Koreyoshi Kurahara

Kinji Fukasaku & Koreyoshi Kurahara – Seishun no mon AKA The Gate Of Youth (1981)

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This hard-to-find Fukasaku/Kurahara collaboration is an interesting coming-of-age story. The boy Shisuke grows up in a coal mining community in Kyushu, during and after the Second World War, and the viewer is treated to the
circumstances that shape the young man who emerges. Read More »

Koreyoshi Kurahara – Nikui an-chikushô aka I Hate But Love (1962)

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Plot:
Inspired by Preston Sturges’s Sullivan’s Travels, I Hate But Love (Nikui anchikusho) is a high-octane romantic comedy and road movie that follows a celebrity dissatisfied with his personal and professional life who impulsively leaves Tokyo to deliver a much-needed Jeep to a remote village. When his controlling girlfriend (also his career manager) follows, the two must reconcile while dodging reporters.
In the high-octane, unorthodox romance I Hate But Love (Nikui anchikusho), a celebrity (played by megastar Yujiro Ishihara), dissatisfied with his personal and professional lives, impulsively leaves fast-paced Tokyo to deliver a much-needed jeep to a remote village. When his controlling manager, the woman he loves (Ruriko Asaoka), follows, the two must reconcile while dodging reporters. Read More »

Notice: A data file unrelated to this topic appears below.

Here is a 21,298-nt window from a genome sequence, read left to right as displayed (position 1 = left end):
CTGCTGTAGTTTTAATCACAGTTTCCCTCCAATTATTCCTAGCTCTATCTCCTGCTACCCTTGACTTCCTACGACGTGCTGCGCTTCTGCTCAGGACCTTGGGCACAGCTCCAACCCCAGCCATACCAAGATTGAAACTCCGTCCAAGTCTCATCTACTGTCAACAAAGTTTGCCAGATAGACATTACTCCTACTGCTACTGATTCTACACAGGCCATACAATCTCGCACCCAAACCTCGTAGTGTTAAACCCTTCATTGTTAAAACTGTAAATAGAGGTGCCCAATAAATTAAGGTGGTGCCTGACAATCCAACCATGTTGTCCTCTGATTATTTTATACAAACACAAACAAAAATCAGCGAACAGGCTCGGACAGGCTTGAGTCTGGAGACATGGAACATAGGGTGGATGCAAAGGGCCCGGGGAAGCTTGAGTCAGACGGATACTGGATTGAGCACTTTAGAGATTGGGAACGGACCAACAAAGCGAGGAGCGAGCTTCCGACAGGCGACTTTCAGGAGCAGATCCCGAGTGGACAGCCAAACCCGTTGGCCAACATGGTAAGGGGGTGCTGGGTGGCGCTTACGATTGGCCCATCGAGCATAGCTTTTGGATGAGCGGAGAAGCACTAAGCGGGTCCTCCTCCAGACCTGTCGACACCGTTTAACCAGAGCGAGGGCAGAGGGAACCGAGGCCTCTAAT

Koreyoshi Kurahara – Ai no kawaki AKA The Thirst for Love (1966)

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Quote:
Koreyoshi Kurahara adapted a novel by Yukio Mishima for Thirst for Love (Ai no kawaki), a tense psychological drama about a young woman who is widowed after marrying into a wealthy family, and becomes sexually involved with her father-in-law, while harboring a destructive obsession with the family gardener. Kurahara’s atmospheric style is a perfect match for Mishima’s brooding sensuality. Read More »

Koreyoshi Kurahara – Aru kyôhaku AKA Intimidation (1960)

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Koreyoshi Kurahara’s ingeniously plotted, pocket-sized noir concerns the intertwining fates of a desperate bank manager, blackmailed for book-cooking, and his resentful but timid underling, passed over for a promotion. Elegantly stripped-down and carefully paced, Intimidation (Aru kyouhaku) is a moody early film from one of the Japanese New Wave’s preeminent stylists. Read More »